HR 3, the "No Tax Payer Funding for Abortion Act," will go to the House floor for a vote this afternoon. The bill, which purports to prohibit taxpayer funding of abortions and ensure that healthcare reform law does not cover the cost of abortions, is misleading and dangerous. HR 3 goes way beyond the Hyde Amendment, which has prohibited federal funding of abortion since 1976.
Donna Crane, policy director of NARAL Pro-Choice America, stated, "The statement about 'no taxpayer funding' is a complete nonsequitur. Public funding sadly is not available for women today for abortion care, period. No piece of legislation could make it more banned than it already is."
If passed, the bill would permanently ban women in the military from obtaining an abortion in a military hospital overseas, even if they pay for it with their own (not federal) money. Moreover, Americans who have private insurance plans that include abortion coverage would have to pay tax penalties, and federal workers who pay their own insurance premiums out of pocket would nonetheless be prohibited from having abortion coverage in their insurance. HR 3 would take the premium assistance promised by health reform away from people who choose a private insurance plan with abortion coverage.
NARAL Pro-Choice America states that approximately 13.5 million women who get health coverage through Medicaid and other federally sponsored programs would lose access to abortion services if this act would become law.
Media Resources: Huffington Post 5/4/11; Mother Jones 5/4/11; NARAL Pro-Choice America 5/3/11; Feminist Daily Newswire 2/9/11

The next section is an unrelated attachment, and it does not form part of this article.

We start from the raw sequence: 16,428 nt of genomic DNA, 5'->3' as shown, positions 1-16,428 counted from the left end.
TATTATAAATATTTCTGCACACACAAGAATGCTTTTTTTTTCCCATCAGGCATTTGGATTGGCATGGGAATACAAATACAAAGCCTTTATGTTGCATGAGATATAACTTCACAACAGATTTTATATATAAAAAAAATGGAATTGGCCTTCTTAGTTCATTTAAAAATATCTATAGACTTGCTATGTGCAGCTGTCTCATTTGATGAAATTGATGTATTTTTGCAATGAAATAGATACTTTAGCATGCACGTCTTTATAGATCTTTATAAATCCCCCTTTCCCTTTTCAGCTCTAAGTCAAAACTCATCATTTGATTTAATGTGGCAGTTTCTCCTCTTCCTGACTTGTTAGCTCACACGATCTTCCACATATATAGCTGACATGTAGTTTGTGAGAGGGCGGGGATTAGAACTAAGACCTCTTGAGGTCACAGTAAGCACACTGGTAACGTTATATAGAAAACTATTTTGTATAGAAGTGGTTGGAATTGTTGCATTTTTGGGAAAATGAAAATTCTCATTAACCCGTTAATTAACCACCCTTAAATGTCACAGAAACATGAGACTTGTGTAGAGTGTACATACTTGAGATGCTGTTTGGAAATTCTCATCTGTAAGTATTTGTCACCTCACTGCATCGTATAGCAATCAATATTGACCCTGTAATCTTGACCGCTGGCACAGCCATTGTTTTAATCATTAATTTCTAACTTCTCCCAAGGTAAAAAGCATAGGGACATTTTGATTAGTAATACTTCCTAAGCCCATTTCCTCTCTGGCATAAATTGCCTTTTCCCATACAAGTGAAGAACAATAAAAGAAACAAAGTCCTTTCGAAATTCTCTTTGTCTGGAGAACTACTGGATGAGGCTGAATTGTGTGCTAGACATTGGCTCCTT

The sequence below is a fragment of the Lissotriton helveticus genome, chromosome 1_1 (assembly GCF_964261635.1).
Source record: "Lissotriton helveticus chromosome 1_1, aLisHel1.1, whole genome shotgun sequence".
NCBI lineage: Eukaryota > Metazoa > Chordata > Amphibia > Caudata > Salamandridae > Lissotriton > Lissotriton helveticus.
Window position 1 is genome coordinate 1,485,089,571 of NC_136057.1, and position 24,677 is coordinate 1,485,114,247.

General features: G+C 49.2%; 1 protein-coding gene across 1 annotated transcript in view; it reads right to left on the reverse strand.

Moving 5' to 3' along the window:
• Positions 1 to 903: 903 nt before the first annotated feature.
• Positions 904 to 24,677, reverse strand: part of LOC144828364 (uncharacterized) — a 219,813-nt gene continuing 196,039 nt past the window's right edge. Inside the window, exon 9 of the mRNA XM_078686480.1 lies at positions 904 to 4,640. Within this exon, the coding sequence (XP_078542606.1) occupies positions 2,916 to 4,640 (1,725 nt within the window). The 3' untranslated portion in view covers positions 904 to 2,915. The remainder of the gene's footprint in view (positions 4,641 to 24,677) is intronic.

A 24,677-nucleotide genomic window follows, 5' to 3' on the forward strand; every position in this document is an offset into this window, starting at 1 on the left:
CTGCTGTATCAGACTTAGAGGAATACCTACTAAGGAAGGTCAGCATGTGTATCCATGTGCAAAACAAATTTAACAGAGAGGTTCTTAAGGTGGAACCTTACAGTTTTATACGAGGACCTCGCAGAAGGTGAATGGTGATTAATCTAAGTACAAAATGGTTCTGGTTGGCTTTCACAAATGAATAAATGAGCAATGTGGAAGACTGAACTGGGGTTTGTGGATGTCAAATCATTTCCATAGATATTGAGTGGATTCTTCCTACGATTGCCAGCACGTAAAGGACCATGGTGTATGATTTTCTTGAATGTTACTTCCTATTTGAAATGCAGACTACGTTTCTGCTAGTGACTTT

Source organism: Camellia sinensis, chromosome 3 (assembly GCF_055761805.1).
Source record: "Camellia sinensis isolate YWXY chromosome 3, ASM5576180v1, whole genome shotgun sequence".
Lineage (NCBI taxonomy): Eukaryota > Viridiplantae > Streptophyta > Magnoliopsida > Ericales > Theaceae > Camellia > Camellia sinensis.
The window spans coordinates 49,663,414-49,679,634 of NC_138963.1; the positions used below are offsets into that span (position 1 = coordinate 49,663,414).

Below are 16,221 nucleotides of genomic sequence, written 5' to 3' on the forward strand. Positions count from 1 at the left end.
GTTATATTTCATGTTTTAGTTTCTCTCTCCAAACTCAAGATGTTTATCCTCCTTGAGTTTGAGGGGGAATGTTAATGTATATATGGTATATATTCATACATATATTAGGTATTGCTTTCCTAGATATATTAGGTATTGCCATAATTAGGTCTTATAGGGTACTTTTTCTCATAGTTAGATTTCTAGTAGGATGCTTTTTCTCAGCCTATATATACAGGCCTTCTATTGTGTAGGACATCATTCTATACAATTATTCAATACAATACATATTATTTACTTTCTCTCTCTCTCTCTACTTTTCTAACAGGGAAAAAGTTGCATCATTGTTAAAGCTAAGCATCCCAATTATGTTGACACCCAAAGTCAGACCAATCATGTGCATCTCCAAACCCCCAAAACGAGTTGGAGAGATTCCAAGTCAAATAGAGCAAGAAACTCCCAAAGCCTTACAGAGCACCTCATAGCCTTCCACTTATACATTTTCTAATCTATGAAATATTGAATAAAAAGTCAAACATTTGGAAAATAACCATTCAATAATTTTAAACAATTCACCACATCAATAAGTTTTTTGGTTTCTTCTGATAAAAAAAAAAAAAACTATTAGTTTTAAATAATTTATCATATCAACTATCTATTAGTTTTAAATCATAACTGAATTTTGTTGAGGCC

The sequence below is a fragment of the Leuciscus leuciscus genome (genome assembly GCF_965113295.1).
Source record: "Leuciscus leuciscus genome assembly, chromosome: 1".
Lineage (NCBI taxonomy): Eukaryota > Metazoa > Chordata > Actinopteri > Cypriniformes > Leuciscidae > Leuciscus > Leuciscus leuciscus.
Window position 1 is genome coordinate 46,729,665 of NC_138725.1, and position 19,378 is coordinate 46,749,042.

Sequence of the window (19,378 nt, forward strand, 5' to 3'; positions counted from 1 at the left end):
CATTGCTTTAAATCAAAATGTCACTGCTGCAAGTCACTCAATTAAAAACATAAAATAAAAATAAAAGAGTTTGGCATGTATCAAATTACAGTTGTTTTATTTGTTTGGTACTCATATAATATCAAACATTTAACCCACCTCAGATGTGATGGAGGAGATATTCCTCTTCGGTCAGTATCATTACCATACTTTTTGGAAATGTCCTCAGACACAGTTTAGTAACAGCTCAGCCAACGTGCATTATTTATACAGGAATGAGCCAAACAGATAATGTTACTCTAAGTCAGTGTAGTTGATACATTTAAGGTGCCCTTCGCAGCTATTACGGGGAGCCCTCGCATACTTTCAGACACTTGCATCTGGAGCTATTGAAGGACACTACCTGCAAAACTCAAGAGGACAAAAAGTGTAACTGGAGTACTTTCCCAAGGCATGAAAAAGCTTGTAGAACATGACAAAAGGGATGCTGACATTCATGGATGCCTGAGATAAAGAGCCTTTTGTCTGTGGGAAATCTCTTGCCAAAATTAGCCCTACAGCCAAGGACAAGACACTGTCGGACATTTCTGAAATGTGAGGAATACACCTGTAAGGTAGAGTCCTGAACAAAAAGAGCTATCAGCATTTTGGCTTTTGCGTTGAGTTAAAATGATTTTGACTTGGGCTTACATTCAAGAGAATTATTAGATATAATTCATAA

10/31/2014 Federal Judge Exempts Another Catholic University from Birth Control Coverage - A federal judge ruled Tuesday that Ave Maria University, a Catholic university in Florida, does not have to comply with federal rules meant to ensure that covered employees can exercise their right to obtain birth control at no cost.
The Affordable Care Act requires all new health insurance plans to cover all FDA-approved contraceptives - such as the pill, emergency contraceptives, and IUDs - without charging co-pays, deductibles or co-insurance. . . .
10/31/2014 Women of Color in Tennessee Are United in Opposition to Amendment 1 - Just days before the general election in Tennessee, a coalition of community leaders, clergy, and advocates led a press conference encouraging women of color to vote no on Amendment 1, a dangerous and far-reaching measure on the state's ballot.
SisterReach, a grassroots organization focused on "empowering, organizing, and mobilizing women and girls in the community around their reproductive and sexual health to make informed decisions about themselves," organized the press conference "to call attention to the unique concerns Black and poor communities throughout Shelby County and across the state of Tennessee face on a daily basis" and to emphasize how the upcoming election "could further limit [black women's] reproductive, economic, political, and social autonomy."
"We assemble today to impress upon black women and women of color, many of whom are heads of households, to get out and vote," said SisterReacher Founder and CEO Cherisse Scott at the event.
SisterReach has been educating voters about the particularly dangerous impact of Amendment 1 on women of color. . . .
10/30/2014 Medication Abortion Access Threatened by Oklahoma Court Ruling - An Oklahoma state district court judge has refused to block a state law restricting medication abortion, clearing the way for the law to go into affect on November 1.
The Oklahoma Coalition for Reproductive Justice, together with a local abortion clinic in Tulsa, challenged HB 2684 in September, arguing that the law was an unconstitutional restriction on non-surgical abortion in the earliest weeks of pregnancy. . . .